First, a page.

How to Make a Martial Law Survival Pack
With all that’s going on in the world today, it would be best to be ready for anything.
This guide will hopefully prepare you in case martial law were initiated and you wanted to ditch town to wherever you have planned.
Top notes, you are going to have to remember that in this type of situation, you are going up against trained professionals. The best way to avoid these types of people is to completely “disappear”. This includes completely cleaning up after you bunk down, removing all traces of your occupation of an area, knowing your terrain, using weather/the terrain to your advantage, etc. Most importantly, if you want to completely disappear, you have to think with a cool head and think 15 steps ahead. Always have a Plan A B and C. Just in case the worst case happens, you are then prepared.
Pack it so that the more essential things are in an easy to reach location, and the items that are less important (such as the clothes) be in a stored location.
Forget about all electronic devices (except a flashlight), they are usually heavy, make noise, give your location away, and are next to useless when the batteries die or an EMP attack is carried out.
Make your pack as you wish, be sure to include everything you think you’ll need, and test it. Put your pack on and see how the weight is. For more assurance that it’s not too heavy, go on a hike with the pack and try to go Far off the beaten path, up some hills, maybe even climb a small cliff or two (just be careful and don’t go alone!)
When you are sure you have made the perfect pack, make a second and place it in your car.
Keep your first pack in easily accessible place so that you can just grab-and-go.
Place your fixed blade knife either on your side, or in the easiest pocket to reach when the pack is on, and always clean and sharpen both knives after use to keep rust and corrosion away and to make sure you have the sharpest tool available(dull knives can result in wasting too much energy when in the bush).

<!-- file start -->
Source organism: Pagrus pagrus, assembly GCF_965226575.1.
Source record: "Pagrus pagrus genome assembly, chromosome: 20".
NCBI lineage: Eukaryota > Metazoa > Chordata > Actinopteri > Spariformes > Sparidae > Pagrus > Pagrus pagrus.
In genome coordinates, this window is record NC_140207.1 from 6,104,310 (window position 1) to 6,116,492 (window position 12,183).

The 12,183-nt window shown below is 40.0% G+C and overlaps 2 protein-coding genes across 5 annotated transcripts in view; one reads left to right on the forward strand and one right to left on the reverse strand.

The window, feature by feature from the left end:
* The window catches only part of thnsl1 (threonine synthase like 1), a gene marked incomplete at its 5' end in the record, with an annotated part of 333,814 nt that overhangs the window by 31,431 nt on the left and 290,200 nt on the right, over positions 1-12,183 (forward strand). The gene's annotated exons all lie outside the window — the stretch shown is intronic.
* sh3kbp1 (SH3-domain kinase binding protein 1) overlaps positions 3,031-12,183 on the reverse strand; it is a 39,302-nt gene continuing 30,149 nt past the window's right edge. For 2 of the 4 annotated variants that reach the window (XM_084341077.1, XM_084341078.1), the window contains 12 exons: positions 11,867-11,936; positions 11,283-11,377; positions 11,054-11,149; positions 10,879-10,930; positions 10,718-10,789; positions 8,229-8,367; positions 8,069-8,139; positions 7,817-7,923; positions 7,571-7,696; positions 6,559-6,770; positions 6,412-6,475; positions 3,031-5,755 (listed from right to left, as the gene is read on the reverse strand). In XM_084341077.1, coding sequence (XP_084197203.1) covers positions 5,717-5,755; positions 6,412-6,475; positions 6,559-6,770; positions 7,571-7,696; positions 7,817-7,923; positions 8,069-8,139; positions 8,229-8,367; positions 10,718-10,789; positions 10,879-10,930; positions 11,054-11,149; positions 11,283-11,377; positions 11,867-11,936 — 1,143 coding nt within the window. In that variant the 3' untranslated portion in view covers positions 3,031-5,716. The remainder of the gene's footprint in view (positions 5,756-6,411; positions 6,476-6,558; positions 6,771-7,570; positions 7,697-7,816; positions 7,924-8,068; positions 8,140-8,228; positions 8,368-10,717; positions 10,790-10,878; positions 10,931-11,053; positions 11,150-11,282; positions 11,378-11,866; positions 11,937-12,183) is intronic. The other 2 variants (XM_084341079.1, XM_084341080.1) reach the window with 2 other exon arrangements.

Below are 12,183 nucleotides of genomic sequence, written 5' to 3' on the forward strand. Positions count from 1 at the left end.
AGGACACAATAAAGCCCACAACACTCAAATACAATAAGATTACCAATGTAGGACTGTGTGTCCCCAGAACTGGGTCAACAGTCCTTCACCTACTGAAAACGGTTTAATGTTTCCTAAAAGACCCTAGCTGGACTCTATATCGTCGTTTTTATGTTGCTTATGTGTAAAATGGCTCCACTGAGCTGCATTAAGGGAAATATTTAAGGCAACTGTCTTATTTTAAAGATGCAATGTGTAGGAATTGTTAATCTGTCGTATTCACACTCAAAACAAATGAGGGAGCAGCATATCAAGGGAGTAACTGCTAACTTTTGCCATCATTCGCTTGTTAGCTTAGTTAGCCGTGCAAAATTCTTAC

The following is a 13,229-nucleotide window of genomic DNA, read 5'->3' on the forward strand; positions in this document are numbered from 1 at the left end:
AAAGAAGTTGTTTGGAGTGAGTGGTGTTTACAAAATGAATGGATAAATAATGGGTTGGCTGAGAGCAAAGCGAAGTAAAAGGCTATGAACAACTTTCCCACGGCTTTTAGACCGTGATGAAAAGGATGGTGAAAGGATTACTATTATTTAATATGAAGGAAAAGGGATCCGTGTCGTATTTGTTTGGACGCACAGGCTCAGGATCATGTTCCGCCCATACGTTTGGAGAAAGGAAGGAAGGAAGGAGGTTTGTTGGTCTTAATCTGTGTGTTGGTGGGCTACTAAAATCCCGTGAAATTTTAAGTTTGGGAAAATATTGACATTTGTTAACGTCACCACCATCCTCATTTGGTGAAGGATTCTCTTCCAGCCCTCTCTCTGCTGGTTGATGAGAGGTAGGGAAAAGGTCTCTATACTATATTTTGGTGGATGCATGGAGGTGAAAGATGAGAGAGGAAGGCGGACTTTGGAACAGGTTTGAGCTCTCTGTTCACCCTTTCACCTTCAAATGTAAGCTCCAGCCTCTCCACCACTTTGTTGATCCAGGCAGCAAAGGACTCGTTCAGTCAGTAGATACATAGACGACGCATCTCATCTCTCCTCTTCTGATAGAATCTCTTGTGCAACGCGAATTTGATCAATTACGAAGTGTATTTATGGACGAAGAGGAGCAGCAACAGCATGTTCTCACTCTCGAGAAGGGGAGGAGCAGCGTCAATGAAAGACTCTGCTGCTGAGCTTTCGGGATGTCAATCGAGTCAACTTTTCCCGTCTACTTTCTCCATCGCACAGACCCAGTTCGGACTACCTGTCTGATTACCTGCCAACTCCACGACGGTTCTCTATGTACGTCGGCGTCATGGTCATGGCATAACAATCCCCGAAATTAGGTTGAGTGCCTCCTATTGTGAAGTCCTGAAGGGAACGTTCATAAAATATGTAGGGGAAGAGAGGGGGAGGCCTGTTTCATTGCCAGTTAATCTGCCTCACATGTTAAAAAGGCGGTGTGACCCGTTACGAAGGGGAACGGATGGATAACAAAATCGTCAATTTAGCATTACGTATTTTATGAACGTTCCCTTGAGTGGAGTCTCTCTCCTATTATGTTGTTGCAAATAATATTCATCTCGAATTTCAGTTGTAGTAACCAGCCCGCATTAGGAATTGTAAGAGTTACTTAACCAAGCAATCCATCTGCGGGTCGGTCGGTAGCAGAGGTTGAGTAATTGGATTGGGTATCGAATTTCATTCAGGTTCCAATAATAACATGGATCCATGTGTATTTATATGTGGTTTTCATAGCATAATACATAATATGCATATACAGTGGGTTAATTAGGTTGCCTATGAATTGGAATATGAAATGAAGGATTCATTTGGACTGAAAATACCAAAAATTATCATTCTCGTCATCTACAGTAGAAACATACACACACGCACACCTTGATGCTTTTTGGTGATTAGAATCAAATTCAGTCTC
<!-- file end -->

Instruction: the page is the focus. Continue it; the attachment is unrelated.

- Watch Survivorman, with Les Stroud, on the Discovery Channel to get a feel of how you can improvise and what is truly needed in a life or death survival situation.
- Learn how to filter water to drink. Remaining coal from your fire is a good filter.
- You can also use your waterproof pack as a water storage device to move water to your location once in the bush.
- When you are done with your fire, bury the remains with your trowel (you did pack that right?).
- If you currently smoke, please quit. First, it’s hard to keep that habit up when you run out, and there aren’t any supplies around; Second, if and when you do run out, (and you probably will) the withdrawals you will suffer can impair your judgment, and make you very irritable, which can degrade your situation even more.
- If your pack is too heavy, try adjusting the straps so that the pack sits high on your back, this makes it easier on your lower back and legs.
- If your pack is still too heavy, take out the least essential things first, then try it on again.
- To quickly start a fire, light a cotton ball, and place it near your kindling; the cotton ball should hold a flame for a good amount of time. If you are unlucky with this method, try using a little alcohol on the cotton ball.
- If you happen to come across another group of people, they are going to be wary of your presence. Scout them out first, to make sure they are people you wish to band with, then leave them something you think is worth something to them to make a good first impression (but don’t leave anything you can’t afford to lose.).
- In instances of martial law, you must avoid all human contact, usually they have a kill-on-sight policy for escapees and the whole point of this is so you can remain alive.
- Always keep your cool, being over excited/scared/angry while in this type of situation can cause drastic mistakes that may either end up in you being injured, killed, or found out.
- Dogs may pose a risk, be sure to stay away from dogs, and if you are being tracked, try entering a water source (river) and going downstream a little bit before emerging on the other side.